The Collector should issue a release certificate to each of the persons so released. Each of the released bonded labourers shall be paid a sum of Rs.3000-00 by way of interim relief. The released bonded labourers must be rehabilitated by the State government on a permanent basis. Implementation of the rehabilitation programme should not wait on account of the pendency of the present proceeding in the apex Court. The State government will submit within 2 weeks from the date of receipt of the order a report setting out the permanent rehabilitation programme formulated by them for scrutiny and approval by the Court.
NHRC made the Nodal Agency for Monitoring the Rehabilitation of Bonded Labours in the Country-
PUBLIC UNION FOR CIVIL LIBERTIES V. STATE OF TAMIL NADU & OTHERS
The Apex Court directed that the National Human Rights Commission (NHRC) should be involved in monitoring the pace and progress of implementation of the law, national policy and programme of action as also directions of the apex Court issued from time to time. The NHRC is monitoring the bonded labour situation in the country.
M C MEHTA VS STATE OF TAMIL NADU
In this Public Interest Litigation the Supreme Court laid down various measures which needs to be taken in order provide support to the child labour and his family. The Court said from each offending persons employing child labour their premises needs to be sealed and they be asked to provide fine of Rs 20,000 which will be used for the Rehabilitation of the Child victim
Coordination Committee at the Central Government Level formed to Frame the National Plan of Action.
GAURAV JAIN V. UNION OF INDIA
In this case it was clearly stating the violation of Right to Life of trafficked victims the Supreme Court ordered the Union Government to form a Committee to frame the National Plan of Action and to implement it in mission mode.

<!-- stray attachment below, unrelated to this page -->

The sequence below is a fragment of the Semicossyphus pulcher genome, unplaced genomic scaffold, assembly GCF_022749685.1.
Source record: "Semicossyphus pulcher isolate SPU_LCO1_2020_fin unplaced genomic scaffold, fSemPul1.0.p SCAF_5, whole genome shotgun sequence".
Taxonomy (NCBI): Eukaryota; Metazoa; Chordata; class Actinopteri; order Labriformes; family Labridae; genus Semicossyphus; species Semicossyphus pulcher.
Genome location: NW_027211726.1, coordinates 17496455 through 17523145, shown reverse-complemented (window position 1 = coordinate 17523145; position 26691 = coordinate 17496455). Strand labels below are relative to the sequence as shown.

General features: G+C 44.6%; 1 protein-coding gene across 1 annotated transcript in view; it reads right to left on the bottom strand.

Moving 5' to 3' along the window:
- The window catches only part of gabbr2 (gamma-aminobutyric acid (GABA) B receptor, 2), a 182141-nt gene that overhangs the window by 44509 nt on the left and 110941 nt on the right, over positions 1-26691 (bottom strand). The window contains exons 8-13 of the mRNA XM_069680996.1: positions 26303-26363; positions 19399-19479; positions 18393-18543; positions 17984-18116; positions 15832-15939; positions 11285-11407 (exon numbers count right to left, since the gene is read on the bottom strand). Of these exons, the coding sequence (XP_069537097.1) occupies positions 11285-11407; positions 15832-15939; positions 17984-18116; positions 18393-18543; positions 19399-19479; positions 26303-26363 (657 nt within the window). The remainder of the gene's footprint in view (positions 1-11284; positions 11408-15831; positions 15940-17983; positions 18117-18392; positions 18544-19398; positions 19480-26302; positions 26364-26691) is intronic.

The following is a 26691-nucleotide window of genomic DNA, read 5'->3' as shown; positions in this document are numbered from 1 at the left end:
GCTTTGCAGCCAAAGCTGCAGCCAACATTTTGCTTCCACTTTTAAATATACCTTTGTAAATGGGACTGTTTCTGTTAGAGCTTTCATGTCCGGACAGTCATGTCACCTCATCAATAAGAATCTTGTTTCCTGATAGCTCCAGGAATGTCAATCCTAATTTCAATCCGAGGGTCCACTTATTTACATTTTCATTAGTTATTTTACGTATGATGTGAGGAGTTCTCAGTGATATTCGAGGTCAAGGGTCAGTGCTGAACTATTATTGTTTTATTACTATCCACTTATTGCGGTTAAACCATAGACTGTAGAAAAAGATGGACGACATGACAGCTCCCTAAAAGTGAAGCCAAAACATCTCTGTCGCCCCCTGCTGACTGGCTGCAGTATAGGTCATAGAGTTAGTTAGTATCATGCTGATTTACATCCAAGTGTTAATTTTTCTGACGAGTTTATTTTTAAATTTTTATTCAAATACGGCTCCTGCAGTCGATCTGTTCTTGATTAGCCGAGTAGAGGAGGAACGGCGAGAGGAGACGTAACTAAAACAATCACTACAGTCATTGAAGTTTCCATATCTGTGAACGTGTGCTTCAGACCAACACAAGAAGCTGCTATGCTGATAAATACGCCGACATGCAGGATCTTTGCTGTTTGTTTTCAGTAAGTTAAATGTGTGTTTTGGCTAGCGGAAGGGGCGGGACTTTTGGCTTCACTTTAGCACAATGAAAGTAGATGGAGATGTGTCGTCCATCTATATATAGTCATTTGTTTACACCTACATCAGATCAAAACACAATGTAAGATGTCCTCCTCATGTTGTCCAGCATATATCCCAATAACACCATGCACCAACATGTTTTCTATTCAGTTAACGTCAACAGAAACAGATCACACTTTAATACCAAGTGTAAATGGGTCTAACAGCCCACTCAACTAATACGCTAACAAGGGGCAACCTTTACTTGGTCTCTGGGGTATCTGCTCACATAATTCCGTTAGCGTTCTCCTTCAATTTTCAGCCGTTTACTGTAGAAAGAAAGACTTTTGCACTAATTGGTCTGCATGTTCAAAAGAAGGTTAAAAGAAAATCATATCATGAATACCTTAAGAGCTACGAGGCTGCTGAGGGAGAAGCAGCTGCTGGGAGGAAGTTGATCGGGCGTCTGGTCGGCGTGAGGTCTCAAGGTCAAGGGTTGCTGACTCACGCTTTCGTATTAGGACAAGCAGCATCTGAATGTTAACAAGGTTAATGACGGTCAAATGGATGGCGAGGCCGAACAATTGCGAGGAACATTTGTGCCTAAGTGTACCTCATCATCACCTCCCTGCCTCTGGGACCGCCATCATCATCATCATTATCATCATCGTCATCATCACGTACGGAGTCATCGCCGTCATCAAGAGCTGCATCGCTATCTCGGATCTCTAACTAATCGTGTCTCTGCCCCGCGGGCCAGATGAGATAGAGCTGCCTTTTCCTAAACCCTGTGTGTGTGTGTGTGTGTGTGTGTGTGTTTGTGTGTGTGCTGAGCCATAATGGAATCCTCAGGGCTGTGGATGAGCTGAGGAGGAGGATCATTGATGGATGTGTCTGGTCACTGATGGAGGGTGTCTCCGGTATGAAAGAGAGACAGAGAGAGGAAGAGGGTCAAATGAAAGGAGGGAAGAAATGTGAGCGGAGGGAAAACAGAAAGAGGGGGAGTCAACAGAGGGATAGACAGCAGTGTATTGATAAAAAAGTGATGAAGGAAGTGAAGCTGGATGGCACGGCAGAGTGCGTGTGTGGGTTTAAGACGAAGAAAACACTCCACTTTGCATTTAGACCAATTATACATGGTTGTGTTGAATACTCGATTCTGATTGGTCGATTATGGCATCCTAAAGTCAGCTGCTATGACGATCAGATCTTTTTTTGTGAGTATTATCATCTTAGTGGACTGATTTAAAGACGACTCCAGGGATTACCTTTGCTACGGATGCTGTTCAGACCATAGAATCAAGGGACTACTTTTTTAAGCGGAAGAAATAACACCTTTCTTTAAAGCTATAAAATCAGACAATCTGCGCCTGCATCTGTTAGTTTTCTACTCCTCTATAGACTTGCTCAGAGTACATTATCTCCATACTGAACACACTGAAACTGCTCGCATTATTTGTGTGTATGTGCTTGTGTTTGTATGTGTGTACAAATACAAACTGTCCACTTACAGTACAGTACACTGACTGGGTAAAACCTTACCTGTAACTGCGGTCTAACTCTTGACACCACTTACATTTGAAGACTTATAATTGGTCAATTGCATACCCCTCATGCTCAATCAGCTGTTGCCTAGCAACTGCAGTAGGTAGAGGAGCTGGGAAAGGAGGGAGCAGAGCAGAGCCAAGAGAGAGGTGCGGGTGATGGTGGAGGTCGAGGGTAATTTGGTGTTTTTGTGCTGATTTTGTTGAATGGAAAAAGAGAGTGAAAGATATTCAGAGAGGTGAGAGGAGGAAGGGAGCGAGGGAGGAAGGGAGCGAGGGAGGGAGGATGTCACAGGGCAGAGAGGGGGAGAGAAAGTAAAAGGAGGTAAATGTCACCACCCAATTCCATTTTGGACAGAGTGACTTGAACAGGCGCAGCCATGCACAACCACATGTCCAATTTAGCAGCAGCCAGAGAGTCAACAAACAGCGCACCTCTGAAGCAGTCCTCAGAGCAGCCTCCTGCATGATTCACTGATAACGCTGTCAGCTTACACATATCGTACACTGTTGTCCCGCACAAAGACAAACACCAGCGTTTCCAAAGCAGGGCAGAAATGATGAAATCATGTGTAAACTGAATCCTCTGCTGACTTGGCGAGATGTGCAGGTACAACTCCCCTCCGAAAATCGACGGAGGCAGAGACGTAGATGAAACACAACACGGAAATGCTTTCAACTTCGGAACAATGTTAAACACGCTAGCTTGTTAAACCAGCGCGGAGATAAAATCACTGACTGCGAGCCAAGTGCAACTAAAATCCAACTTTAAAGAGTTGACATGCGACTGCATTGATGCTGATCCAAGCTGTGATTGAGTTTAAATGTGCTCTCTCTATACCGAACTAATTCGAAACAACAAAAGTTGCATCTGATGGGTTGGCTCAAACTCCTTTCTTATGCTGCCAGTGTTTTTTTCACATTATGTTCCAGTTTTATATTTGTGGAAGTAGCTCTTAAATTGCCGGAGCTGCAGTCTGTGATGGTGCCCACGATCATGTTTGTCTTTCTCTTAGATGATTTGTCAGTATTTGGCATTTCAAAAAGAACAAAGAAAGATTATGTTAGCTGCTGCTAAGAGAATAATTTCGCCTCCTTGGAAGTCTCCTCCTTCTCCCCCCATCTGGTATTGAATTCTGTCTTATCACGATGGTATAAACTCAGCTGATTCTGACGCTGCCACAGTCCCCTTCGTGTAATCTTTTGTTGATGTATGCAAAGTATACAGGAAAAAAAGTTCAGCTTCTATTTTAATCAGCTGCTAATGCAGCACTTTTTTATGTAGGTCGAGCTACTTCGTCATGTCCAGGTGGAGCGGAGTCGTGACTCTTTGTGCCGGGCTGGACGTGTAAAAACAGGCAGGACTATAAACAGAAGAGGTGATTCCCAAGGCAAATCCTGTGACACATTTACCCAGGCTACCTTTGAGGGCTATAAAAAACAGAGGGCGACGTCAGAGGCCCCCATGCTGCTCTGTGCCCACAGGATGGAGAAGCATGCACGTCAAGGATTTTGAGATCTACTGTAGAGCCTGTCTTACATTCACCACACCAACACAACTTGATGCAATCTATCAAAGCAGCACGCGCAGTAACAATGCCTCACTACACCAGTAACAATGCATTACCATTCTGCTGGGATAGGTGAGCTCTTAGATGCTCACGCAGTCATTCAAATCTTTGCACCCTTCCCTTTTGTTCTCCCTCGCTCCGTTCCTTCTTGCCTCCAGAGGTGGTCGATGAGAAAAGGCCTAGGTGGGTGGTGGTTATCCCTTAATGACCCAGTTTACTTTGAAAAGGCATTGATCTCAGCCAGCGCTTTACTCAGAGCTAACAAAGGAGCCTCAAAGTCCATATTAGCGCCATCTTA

Crimes of violence upon women need to be severely dealt with
STATE OF KARNATAKA V. KRISHNAPPA
While overruling the reduction of sentence by the High Court in case of sexual offence the Supreme Court stated “The measure of punishment in a case of rape cannot depend upon the social status of the victim or the accused. It must depend upon the conduct of the accused, the state and age of the sexually assaulted female and the gravity of the criminal act.
Sealing of Brothel will ensure in curbing organised crime-
GEETA KANCHA TAMANG VS STATE OF MAHRASHTRA
While denying the release of a women trafficker, on mercy grounds, who had served 14 months imprisonment the court stated that the first aspect that the Court has to consider for such a heinous crime is that trafficking in persons is prohibited under Article 23 of the Constitution of India. It is, therefore, the Fundamental Right of every Indian citizen not to be trafficked. Such act constitutes the grossest violence of the Human Rights of the victim child.
High Court of Haryana and Punjab Orders for Registration of FIR in cases of missing Persons
LAWYERS FOR HUMAN RIGHTS INTERNATIONAL
This Punjab and Haryana High Court direction came while disposing of a bunch of public interest litigations (PIL) filed by NGOs World Human Rights Protection Council and others. The NGOs had sought directions for formulating special cells at state/district level in which specially trained police officials should be posted for only dealing with missing persons’ cases. The bench also directed authorities to comply with directions issued by the Supreme Court dated November 14, 2002, in case of “Hori Lal vs Commissioner of Police, New Delhi.”The apex court’s judgment had issued comprehensive guidelines for the investigation officers in missing children cases like publishing photographs of children in print media and telecasting it through electronic media within a week of receipt of complaints and pasting the photos at prominent places. Reward for giving clue in a missing girl’s case should be announced within a month of girl’s missing report.The police commissioner/IG/DIG concerned would find out the feasibility of establishing multi-task force for locating girl child or women, the apex court directed.
Judiciary is working hard to curb human trafficking from its grass root level. Courts have a particular role to play in establishing process and procedure that ensure victim safety and apply a trauma-informed-response to all victims rather than a punitive response that punishes victim-defendants for action taken not of their own free will. This approach is not only about linking victims to service but also about adopting practices throughout the court system to emphasize attention to safety over fear and punishment. The problem of trafficking cannot be handled in isolation but this problem can only be stopped if the kingpins are too arrested, and in order to do this courts have to be very strict for making their rules regarding trafficking of human.
College: Banasthali Vidyapeeth
College: Banasthali Vidyapeeth